Ordnance Units On Strike, Govt Yet To Share Blueprint
New Delhi: Employees of 41 ordnance factories across the country began a 30-day strike on Tuesday against the Central government proposal to corporatize the entities by converting them into public sector units.
The strike began after talks between various employees’ federations of the Ordnance Factory Board (OFB) and Defence Ministry officials failed to arrive at a solution.
At least four employees’ federations — the All India Defence Employees Federation, the Indian National Defence Workers Federation, the Bhartiya Pratiraksha Mazdoor Sangh and the Confederation of Defence Recognized Associations — have led the strike.
A panel of senior Defence Ministry officials had held talks with the federations on August 14, 16 and 19 in order to persuade employees against the strike.
“The strike has been nearly 100 per cent successful. We were told on Monday that there would be another round of talks on August 21. But so far, we have not received any formal communication from Defence Ministry officials. Our agitation will continue simultaneously with the talks till a solution is reached,” Mukesh Singh, General Secretary, Bhartiya Pratiraksha Mazdoor Sangh, told IANS.
The Defence Ministry has assured the federations that all reports about privatising ordnance factories are merely rumours. However, the federations have expressed fear that corporatisation will be the first step towards privatisation of ordnance factories because they do not function on market principles.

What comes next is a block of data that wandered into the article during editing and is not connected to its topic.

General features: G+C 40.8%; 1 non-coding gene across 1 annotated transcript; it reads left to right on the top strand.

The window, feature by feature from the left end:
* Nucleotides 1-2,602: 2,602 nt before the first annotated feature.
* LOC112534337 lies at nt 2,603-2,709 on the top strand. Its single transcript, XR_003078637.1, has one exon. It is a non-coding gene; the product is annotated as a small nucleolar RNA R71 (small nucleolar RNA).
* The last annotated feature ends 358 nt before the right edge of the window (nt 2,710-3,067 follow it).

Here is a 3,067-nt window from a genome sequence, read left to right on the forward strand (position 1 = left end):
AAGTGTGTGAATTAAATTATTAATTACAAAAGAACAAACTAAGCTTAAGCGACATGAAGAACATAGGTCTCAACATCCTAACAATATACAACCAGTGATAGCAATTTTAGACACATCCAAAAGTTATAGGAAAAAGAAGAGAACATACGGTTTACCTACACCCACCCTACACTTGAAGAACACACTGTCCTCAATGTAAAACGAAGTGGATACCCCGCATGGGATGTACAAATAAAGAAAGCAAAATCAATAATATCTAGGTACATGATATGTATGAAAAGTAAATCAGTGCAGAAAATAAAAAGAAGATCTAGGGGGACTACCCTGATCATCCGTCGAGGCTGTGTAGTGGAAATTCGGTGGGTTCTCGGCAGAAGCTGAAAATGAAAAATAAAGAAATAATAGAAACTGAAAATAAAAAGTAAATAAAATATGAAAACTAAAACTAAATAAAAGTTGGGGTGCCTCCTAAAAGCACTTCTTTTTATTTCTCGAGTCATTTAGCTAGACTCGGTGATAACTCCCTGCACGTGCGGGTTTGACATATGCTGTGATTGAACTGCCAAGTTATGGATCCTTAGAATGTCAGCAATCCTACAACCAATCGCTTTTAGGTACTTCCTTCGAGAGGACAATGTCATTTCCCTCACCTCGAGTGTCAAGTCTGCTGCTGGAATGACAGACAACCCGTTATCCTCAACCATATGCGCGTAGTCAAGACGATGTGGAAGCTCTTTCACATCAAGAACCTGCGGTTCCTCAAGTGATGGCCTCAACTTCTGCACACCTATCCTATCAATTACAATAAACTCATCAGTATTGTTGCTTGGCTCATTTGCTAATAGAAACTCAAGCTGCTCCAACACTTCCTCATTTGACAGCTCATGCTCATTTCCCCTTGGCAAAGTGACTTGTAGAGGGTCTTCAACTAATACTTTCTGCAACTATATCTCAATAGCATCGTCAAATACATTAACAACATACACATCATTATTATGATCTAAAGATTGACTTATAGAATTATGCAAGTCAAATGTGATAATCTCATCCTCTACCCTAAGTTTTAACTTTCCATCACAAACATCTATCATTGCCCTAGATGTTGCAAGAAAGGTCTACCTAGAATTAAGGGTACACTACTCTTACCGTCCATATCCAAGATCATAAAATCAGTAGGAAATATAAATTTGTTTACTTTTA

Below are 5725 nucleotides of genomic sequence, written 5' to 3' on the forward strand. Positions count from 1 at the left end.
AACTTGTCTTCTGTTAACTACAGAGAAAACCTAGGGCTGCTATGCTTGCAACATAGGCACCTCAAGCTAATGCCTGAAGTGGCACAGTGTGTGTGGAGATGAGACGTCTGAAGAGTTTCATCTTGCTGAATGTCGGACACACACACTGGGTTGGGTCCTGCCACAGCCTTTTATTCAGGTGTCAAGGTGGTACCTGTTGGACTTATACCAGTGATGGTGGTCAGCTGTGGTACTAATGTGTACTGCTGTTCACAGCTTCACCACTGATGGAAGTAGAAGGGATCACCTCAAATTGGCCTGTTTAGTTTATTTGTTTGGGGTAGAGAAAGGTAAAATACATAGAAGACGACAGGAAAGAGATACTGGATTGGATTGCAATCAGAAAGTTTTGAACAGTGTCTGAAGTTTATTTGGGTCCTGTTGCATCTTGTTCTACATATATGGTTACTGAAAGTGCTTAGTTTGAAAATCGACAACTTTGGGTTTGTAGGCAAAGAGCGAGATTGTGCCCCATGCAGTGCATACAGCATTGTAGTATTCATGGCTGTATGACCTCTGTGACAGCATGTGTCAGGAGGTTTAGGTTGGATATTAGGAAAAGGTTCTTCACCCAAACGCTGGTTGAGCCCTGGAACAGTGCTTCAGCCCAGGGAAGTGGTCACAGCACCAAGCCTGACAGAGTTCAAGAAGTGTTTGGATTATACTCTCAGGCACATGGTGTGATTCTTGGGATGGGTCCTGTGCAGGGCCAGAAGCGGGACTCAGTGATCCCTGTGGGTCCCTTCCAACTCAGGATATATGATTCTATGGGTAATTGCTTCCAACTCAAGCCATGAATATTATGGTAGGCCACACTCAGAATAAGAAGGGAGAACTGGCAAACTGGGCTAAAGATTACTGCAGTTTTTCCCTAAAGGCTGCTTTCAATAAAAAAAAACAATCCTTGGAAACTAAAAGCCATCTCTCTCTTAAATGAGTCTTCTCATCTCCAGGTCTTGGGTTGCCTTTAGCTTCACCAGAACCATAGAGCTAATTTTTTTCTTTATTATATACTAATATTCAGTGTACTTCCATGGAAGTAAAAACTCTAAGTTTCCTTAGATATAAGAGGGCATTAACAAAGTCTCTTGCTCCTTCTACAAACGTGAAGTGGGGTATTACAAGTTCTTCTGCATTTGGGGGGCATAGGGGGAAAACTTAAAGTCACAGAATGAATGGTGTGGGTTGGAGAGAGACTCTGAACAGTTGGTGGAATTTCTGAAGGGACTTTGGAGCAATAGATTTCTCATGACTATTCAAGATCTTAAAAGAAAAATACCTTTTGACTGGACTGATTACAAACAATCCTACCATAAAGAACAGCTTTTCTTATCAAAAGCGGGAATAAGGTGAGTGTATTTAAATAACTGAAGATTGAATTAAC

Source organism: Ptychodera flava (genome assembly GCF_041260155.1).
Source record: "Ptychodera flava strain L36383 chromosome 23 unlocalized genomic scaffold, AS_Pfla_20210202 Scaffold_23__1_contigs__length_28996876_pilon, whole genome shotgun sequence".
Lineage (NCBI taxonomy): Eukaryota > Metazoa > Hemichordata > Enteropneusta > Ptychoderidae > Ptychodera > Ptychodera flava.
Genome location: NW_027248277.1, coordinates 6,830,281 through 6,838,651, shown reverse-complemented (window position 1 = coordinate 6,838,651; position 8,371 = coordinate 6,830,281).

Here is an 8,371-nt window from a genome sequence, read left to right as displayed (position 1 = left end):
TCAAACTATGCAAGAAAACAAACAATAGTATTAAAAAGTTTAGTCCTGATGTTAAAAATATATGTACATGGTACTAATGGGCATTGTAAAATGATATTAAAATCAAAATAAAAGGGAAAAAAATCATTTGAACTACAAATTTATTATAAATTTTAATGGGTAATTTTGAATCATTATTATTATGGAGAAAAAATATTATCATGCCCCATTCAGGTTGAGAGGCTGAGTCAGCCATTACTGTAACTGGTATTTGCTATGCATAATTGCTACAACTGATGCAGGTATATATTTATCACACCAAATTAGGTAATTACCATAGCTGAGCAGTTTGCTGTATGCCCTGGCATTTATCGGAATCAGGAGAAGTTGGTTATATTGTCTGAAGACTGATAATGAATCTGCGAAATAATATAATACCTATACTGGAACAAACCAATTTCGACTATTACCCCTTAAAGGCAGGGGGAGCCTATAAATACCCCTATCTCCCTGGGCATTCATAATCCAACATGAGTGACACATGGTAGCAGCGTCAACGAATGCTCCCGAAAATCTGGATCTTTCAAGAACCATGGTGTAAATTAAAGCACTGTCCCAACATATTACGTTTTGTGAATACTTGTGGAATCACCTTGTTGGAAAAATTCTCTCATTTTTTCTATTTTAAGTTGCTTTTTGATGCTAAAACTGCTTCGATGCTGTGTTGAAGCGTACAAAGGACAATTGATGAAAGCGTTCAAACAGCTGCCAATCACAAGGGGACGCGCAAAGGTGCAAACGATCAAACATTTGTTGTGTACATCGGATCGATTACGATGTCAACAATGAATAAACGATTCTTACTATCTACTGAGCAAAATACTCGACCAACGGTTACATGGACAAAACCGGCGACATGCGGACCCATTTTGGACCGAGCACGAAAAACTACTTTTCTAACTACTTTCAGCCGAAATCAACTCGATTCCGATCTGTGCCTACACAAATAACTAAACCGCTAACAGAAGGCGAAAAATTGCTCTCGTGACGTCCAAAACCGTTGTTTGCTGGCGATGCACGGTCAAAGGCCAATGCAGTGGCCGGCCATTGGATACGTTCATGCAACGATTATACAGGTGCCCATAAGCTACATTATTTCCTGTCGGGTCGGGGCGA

The factories get 90 per cent of their orders from the Indian Army while the rest 10 per cent comes from various paramilitary forces under the Union Home Ministry. The government is the only buyer of equipment from the factories, most of which have been in existence for more than 200 years.
Employees’ federations have argued that market principles cannot be applied to defence factories because the government decides what they produce, how much they produce, what resource to use, what price to charge and whom to sell.
The strike has reportedly been supported by senior officials too of the OFB that is headquartered in Kolkata, West Bengal.
However, on Tuesday, OFB Chairman Saurabh Kumar issued a statement that corporatisation of the factories is aimed at bettering their functioning.
“Corporatisation of the ordnance factories by the government of India is aimed at improving greater flexibility in day-to-day functioning, increased operational freedom and autonomy in decision making leading to enhanced productivity. This will enable the ordnance factories to respond faster to the futuristic needs of the armed forces and provide an impetus to the export potential of its products,” Kumar said in the statement.
The Defence Ministry which directly oversees the functioning of the OFB is yet to share details of the blueprint for restructuring the OFB. Dr Ajay Kumar, Secretary (Defence Production), had issued a statement last week that there would be no privatisation of the OFB.
Dr Kumar was not available for comment despite repeated attempts by IANS to contact him over phone and through his office.
Sources in the ministry, however, said the government is firm on the decision to convert the factories into PSUs.
“The conversion of the 41 factories to public sector units will take place in a phased manner. The factories producing more sensitive equipment will be dealt with in the last phase,” said a senior official.